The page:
“Having something to look forward to can help a person feel better, and serves as a way to shake things up a little,” Gold explained. “It can give someone hope to consider what they miss, what they could do, what they could do with someone else, and where they want to go if and when they can go safely. It can be helpful to consider what would be fun, and even what that fun will look like.”
Nicole Hensley, 40, from East Wenatchee, Washington, avoided making plans for the first six months of the pandemic. “It got to the point where we were so exhausted from the disappointment of not being able to do the things we had been looking forward to doing, that we just gave up,” she said. But lately, she — along with her fiancé and 6-year-old daughter — has decided to think about and make plans for the future. After their recent engagement, Hensley and her partner have started to envision their wedding, and considering when they could feasibly and safely invite their friends and family members to the ceremony of their dreams.
“As we are approaching a year of quarantine, our tanks are nearing empty,” she explains. “Having a big celebration to look forward to, one that requires time and planning, is filling our tanks just enough to keep us going. It is giving us a small sense of normalcy in an otherwise chaotic and unknown maelstrom. We miss normal. We are so excited to experience it again in the future!”
Proactive coping won't work for everyone
It is important to note that making future plans with no concrete dates — or even some concert dates that may very well be pushed back or canceled — is not going to be beneficial for everyone. Gold is quick to remind people that what the country is enduring is an ongoing period of trauma — a time where there has been massive loss of life, loss of jobs, loss of housing and food security, and the loss of normalcy — and not everyone reacts to and navigates trauma in the same way.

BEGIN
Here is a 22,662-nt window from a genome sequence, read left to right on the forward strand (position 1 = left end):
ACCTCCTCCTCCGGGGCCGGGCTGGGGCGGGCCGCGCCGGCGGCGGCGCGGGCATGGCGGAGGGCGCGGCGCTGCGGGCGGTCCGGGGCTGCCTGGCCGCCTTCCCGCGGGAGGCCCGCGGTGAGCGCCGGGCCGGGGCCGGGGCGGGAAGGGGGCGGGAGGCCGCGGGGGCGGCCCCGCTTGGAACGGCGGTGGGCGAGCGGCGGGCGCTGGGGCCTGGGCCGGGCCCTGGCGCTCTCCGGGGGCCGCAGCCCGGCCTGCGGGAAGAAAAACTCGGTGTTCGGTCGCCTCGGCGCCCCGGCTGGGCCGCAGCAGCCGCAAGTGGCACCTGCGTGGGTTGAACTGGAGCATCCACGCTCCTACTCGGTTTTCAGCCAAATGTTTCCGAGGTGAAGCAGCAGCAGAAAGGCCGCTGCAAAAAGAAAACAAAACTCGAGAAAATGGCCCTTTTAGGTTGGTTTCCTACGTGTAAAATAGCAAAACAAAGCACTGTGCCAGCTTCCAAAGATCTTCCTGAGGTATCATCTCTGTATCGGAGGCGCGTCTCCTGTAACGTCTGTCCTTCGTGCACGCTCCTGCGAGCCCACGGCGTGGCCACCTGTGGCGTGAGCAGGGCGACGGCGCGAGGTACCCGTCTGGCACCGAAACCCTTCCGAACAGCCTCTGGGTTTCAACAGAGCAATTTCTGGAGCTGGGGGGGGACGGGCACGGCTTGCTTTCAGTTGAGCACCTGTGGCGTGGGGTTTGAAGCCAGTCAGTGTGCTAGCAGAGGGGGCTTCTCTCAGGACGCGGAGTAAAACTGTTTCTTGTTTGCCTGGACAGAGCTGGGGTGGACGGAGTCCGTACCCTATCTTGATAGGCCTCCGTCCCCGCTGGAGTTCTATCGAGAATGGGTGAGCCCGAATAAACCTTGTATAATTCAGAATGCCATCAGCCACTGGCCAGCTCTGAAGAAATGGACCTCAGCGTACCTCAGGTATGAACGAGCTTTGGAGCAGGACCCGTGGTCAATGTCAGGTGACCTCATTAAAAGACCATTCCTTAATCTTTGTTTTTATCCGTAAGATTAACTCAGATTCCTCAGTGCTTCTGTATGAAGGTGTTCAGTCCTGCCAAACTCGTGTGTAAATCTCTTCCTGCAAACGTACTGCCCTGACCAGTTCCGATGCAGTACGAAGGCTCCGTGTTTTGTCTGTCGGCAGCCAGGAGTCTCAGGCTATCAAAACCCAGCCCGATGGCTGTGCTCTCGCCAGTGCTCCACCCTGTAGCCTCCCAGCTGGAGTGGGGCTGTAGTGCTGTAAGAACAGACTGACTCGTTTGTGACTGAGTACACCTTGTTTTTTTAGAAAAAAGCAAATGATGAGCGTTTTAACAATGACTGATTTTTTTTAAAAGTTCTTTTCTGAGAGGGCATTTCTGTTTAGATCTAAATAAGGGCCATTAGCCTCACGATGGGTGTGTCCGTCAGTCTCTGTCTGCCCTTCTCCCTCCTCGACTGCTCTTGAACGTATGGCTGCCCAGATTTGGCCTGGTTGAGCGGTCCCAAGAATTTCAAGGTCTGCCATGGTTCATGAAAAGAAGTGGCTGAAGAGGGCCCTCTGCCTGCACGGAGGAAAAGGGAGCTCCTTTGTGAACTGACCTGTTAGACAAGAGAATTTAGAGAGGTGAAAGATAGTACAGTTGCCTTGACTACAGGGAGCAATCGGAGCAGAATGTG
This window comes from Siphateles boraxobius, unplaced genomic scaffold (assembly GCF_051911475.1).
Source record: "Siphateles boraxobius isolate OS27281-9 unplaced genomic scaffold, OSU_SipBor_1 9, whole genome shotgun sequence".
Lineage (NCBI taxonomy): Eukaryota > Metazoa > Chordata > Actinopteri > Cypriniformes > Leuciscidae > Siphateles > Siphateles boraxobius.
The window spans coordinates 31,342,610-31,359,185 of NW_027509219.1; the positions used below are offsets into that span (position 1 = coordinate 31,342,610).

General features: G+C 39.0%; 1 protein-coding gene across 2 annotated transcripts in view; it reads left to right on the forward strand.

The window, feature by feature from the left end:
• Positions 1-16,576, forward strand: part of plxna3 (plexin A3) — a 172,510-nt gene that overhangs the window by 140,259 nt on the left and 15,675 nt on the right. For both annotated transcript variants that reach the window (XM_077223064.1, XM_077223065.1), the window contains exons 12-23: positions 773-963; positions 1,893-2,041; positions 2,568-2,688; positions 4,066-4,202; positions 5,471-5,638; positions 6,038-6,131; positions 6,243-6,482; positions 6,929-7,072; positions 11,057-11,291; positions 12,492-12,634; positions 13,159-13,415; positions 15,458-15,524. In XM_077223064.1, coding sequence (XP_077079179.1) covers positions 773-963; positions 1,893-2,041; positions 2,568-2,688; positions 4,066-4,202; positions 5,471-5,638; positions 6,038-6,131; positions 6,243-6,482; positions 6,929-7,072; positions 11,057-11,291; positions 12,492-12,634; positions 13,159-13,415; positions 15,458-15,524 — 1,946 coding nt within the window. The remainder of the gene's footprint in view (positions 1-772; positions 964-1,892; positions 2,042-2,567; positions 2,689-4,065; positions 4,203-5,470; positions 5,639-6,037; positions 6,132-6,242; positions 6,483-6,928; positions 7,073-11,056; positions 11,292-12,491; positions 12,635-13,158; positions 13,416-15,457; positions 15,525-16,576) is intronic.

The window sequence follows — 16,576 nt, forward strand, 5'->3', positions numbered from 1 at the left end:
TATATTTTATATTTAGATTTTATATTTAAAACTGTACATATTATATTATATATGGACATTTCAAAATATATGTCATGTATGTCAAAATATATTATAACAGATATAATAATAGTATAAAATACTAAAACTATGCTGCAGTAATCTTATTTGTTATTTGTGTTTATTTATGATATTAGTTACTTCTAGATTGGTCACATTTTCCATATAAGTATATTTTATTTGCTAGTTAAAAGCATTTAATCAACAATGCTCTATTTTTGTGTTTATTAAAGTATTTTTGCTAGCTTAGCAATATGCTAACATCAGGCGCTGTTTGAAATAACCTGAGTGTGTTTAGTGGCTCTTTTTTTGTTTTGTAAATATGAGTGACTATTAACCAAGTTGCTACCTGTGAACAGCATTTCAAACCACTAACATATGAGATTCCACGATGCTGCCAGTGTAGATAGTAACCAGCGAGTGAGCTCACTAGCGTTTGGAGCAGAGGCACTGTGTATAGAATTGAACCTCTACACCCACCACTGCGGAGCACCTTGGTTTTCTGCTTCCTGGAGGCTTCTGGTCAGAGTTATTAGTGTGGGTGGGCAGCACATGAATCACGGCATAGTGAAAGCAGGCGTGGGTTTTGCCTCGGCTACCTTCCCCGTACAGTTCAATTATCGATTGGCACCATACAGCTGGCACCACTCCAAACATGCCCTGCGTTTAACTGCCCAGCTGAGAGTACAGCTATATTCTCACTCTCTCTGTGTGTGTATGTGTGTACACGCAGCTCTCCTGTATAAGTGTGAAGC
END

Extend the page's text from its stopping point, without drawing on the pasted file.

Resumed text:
“If you’ve already had a series of perpetual disappointments around planning and trips and things, I think (making future plans right now) is something that could be really hard,” Gold says. “If you already had to move a wedding or another really large life event, I could imagine something like this could also be difficult and could compound it.”
Gold urged people to listen to their bodies when they’re thinking about the future.
“If you start to spiral, and you immediately have 45 questions about what that vacation would look like, you probably shouldn’t make plans,” she explains. “If the idea of a vacation is even mentioned and you begin to feel nauseous, or your heart starts to beat really fast, or you get a shortness of breath — anything like that, even if it’s temporary, is a sign you should consider whether or not making future plans is actually comforting.”
The past year has been riddled with painful uncertainty, so for now, my little family of four is going to take comfort in the fact that while there’s still so much about the future we don’t know, there will be no question about what we plan to do once those “bad germs” disappear. We have our list.